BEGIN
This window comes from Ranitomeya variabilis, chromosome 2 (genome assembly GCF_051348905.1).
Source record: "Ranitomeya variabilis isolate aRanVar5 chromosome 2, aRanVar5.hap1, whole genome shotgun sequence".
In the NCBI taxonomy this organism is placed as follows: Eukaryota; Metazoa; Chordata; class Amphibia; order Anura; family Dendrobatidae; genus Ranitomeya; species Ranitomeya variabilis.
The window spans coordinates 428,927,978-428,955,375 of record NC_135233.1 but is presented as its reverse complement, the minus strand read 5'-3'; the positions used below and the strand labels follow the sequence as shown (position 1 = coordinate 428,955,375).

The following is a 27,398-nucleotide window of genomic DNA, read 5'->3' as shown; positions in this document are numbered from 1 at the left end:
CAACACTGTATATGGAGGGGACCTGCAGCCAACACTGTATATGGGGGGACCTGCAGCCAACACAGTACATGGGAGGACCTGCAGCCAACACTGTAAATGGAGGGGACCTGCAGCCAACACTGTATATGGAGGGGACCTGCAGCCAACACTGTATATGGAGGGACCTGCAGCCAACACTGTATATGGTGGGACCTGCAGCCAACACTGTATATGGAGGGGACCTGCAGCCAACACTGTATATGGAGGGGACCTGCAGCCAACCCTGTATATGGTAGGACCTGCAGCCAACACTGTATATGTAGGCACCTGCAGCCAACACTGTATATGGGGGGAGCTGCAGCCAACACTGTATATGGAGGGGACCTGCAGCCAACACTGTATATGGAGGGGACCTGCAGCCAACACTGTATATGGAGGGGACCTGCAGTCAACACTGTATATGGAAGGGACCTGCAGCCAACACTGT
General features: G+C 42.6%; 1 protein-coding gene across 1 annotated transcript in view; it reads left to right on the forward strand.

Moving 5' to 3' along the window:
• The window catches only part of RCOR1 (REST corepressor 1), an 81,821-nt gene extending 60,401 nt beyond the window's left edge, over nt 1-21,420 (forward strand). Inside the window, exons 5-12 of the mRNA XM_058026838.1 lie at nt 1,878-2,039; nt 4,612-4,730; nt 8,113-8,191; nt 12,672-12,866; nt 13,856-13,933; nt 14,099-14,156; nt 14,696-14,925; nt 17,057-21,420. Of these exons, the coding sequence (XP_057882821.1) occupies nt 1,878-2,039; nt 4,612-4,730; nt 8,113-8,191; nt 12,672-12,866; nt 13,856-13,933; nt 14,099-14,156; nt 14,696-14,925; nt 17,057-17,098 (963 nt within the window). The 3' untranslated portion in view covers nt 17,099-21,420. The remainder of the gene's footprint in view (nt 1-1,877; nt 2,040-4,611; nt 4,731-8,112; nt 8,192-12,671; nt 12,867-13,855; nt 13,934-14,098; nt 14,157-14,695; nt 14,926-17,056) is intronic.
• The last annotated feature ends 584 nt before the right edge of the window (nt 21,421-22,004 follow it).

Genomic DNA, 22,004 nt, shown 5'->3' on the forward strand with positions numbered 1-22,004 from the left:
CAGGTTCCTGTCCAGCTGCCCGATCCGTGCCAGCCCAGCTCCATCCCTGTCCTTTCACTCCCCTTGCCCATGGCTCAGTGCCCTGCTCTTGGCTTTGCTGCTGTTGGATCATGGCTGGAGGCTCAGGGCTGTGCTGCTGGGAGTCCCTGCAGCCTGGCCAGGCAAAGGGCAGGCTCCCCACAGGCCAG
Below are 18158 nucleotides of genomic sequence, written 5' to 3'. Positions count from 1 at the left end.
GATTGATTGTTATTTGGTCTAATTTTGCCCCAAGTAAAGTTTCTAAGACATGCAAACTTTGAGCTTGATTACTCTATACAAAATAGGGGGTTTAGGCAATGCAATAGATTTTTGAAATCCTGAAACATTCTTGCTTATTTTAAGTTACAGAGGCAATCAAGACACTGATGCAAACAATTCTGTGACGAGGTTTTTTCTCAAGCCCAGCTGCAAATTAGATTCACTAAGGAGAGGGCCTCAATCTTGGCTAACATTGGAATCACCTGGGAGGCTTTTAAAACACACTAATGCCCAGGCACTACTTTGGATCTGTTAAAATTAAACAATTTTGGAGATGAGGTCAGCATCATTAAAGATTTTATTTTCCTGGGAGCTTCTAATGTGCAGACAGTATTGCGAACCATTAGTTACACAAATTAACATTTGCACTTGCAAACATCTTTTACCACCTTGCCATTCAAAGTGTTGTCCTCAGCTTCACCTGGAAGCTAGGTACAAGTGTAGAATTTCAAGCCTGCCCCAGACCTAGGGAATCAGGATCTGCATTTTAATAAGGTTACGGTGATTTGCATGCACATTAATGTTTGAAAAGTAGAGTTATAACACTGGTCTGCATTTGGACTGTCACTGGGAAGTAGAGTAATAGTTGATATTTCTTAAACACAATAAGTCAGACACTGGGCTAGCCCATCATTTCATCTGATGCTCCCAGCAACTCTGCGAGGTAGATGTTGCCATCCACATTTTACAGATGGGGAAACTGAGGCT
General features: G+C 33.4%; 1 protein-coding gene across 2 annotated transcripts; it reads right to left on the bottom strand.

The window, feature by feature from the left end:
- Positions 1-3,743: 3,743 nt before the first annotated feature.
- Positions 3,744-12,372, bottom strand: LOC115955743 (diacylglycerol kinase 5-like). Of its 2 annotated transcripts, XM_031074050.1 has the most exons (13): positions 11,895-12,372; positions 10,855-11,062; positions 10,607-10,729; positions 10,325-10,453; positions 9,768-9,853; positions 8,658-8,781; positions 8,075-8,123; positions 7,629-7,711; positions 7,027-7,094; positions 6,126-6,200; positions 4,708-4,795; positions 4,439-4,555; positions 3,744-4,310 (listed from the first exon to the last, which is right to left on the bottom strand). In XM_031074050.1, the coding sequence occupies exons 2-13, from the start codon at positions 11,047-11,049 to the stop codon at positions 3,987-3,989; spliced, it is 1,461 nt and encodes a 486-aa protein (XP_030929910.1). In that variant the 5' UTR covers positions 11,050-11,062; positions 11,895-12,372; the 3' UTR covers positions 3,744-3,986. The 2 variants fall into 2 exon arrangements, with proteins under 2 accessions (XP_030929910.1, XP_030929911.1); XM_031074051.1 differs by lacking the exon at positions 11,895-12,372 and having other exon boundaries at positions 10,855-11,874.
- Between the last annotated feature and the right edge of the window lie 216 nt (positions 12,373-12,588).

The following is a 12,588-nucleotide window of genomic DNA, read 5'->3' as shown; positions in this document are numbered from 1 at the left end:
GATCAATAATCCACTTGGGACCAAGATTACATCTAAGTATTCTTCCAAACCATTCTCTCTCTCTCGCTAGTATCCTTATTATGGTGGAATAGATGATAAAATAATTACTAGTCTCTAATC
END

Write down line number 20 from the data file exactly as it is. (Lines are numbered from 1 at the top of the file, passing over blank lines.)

The following is a 12,588-nucleotide window of genomic DNA, read 5'->3' as shown; positions in this document are numbered from 1 at the left end: